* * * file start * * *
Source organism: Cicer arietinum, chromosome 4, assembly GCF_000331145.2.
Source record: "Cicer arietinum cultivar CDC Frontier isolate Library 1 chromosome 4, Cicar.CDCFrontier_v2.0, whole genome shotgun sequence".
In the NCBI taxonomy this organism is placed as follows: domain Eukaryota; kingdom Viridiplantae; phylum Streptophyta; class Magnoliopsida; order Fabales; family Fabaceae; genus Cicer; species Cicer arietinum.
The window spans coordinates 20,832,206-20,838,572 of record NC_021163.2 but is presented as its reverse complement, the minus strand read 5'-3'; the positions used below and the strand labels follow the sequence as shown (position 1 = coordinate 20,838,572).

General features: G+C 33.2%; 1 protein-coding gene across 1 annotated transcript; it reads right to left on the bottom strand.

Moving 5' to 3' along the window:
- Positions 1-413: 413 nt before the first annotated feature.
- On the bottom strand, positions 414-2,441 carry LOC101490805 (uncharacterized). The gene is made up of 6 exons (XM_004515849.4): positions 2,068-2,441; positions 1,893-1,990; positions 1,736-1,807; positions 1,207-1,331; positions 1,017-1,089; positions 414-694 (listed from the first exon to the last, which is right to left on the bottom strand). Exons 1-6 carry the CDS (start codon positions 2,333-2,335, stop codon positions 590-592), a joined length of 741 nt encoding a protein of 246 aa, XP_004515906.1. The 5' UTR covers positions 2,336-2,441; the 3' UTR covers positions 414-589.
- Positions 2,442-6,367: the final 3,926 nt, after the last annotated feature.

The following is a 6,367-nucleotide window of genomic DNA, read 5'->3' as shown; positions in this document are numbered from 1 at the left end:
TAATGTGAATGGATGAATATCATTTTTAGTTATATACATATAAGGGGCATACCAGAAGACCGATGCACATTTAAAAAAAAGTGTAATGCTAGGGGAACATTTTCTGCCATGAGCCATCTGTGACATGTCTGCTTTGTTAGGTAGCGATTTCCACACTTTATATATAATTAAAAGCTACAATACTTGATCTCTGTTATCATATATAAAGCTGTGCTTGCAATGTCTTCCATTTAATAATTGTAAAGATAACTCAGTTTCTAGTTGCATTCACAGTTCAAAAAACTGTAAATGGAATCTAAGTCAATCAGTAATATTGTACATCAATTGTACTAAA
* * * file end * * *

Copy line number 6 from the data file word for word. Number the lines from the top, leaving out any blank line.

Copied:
Moving 5' to 3' along the window: